DEC 19, 2023 6:03 AM PST

Is it safe to omit radiotherapy in breast cancer?

WRITTEN BY: Greta Anne

The landscape of breast cancer treatment is undergoing a shift, with the emergence of more individualized decision-making and increased patient involvement, especially with the increase of patient education and knowledge about their disease state. The Individualized Decisions for Endocrine Therapy Alone (IDEA) trial was conducted at over 13 institutions in the United States, and the results were published in the Journal of Clinical Oncology

IDEA enrolled a very specific cohort of breast cancer patients - the patients were postmenopausal women with unifocal breast cancer (pT1, pN0), with surgical margins of 2mm or broader post-Breast-Conserving Surgery (BCS). Tumors types were Estrogen Receptor-positive, Progesterone Receptor-positive, and HER2 Receptor-negative, with an Oncotype DX 21-gene recurrence score ≤18. The Oncotype DX score is a 21-gene recurrence score, a readily available genomic assay with classic clinical and biologic features for patient selection, highlighting the genetic makeup of the tumor and the biological nature of the tumor as well. Patients opted not to receive adjuvant radiotherapy, committing to at least 5 years of Endocrine Therapy (ET). The trial's primary endpoint was the rate of cancer recurrence at 5 years post-BCS.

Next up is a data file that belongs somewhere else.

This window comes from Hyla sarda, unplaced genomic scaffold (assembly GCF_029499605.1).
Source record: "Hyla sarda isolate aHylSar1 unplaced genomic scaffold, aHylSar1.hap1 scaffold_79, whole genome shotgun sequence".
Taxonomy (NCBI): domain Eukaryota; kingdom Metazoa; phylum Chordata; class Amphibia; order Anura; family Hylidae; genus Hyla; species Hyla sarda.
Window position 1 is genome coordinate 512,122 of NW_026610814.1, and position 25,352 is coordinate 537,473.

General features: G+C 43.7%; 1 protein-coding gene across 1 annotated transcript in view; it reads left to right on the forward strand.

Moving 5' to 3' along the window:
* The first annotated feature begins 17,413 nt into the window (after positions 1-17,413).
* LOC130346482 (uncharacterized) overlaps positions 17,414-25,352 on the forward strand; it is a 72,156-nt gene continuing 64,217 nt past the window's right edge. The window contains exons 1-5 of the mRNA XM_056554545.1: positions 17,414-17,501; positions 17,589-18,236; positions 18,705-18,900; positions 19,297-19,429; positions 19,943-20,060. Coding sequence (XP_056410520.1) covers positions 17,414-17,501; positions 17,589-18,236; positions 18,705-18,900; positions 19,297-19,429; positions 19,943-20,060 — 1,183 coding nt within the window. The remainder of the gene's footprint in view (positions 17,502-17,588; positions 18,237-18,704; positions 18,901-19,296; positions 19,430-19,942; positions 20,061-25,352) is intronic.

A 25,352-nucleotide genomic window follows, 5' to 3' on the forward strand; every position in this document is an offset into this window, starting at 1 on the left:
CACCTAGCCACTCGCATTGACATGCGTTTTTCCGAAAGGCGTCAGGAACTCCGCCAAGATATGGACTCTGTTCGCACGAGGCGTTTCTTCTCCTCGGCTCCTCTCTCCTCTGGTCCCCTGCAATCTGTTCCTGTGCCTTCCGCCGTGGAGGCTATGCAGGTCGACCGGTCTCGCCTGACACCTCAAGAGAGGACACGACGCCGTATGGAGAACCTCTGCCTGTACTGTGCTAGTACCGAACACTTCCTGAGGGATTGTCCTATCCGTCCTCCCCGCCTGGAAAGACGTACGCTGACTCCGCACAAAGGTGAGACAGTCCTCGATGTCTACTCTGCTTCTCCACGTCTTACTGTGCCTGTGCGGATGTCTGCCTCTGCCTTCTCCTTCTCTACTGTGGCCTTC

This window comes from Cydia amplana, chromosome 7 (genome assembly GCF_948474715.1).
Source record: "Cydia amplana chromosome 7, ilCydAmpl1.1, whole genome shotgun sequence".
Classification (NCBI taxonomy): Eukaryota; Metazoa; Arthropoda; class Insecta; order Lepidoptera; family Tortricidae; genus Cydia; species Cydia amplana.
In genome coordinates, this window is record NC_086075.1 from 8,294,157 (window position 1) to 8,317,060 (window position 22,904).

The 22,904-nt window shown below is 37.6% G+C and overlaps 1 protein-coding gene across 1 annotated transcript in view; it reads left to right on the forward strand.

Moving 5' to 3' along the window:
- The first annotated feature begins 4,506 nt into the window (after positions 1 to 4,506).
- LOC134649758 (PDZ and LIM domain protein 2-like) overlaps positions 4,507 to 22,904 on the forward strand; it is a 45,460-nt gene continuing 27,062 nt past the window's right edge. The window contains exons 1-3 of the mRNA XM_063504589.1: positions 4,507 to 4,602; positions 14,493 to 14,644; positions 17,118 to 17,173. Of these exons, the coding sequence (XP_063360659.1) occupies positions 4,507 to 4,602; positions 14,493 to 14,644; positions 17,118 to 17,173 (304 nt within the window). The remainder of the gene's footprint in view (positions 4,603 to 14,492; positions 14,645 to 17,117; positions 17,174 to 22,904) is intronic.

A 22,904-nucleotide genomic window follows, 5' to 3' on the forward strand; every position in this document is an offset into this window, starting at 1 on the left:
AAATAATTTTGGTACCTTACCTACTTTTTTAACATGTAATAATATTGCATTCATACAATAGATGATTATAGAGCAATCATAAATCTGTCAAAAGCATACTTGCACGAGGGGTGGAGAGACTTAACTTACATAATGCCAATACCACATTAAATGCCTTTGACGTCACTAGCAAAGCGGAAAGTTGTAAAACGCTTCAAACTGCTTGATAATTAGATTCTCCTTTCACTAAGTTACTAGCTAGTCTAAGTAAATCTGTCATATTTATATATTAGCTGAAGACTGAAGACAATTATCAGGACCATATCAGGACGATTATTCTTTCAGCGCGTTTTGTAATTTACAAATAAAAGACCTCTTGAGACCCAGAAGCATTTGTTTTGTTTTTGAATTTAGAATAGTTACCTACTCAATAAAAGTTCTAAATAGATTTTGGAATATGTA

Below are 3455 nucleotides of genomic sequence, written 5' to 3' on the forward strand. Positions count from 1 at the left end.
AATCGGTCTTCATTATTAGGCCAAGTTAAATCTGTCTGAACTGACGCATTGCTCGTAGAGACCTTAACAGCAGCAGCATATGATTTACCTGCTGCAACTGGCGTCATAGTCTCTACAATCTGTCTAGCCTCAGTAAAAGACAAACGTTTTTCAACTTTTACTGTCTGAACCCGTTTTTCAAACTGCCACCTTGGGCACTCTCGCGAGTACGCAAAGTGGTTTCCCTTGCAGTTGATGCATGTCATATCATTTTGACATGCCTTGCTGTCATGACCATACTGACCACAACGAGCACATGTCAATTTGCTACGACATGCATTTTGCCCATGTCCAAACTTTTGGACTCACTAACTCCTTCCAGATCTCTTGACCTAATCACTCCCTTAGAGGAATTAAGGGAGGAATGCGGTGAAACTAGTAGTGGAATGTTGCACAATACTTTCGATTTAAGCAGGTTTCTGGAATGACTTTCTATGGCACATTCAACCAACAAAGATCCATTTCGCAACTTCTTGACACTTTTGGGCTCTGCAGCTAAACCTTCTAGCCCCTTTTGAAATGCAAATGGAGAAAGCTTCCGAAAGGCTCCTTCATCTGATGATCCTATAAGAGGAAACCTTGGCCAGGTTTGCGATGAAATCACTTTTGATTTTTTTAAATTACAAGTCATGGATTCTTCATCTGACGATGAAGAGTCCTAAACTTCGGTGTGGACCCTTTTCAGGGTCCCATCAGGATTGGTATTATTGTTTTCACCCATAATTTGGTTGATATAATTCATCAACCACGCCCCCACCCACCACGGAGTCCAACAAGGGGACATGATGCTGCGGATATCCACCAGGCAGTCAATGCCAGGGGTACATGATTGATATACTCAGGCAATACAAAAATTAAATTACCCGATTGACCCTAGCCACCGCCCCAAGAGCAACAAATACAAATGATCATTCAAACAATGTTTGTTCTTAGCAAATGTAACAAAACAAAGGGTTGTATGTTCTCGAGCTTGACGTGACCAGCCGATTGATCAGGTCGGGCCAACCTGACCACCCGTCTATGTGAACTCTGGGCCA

The study reported a remarkable 5-year freedom from recurrence at 99%, with only two events occurring by the five-year mark. The rates of ipsilateral breast events (meaning breast cancer recurring in the same breast it first appeared in) for the entire follow-up period were 3.3% for patients aged 50-59 and 3.6% for those aged 60-69. Overall recurrence rates were 5.0% and 3.6%, respectively.

Compliance with ET was high, with 169 out of 186 patients compliant. Among the 184 patients who were event-free at five years, only six recurred after five years, and both patients who recurred before five years were compliant with ET.

The IDEA trial addresses a critical question in breast cancer treatment—can adjuvant radiotherapy be safely omitted for selected patients? The results suggest a very low risk of recurrence at five years for postmenopausal patients with favorable biological features. This is significant not only for its potential to spare patients from the burdens of radiotherapy but also for the broader concept of individualized treatment.

The IDEA trial contributes valuable insights, suggesting high disease control at five years after omitting radiotherapy in a specific cohort. As the first prospective trial combining traditional clinical-pathologic features with a genomic assay for patient selection, it lays the groundwork for future investigations. In the era of personalized medicine, the IDEA trial exemplifies the quest to empower patients with choices, recognizing the profound impact such decisions can have in the aftermath of a cancer diagnosis.


Sources: Journal of Clinical Oncology 

About the Author
Bachelor's (BA/BS/Other)
Greta is currently a writer at Labroots and a 3rd year Doctor of Pharmacy student, with a Bachelor of Science degree in Physiology and Neurobiology. Innovation is her passion, especially when it comes to pharma, entrepreneurship, science, and art. She is hoping to pursue a career in pharma while also fostering her creative initiatives.
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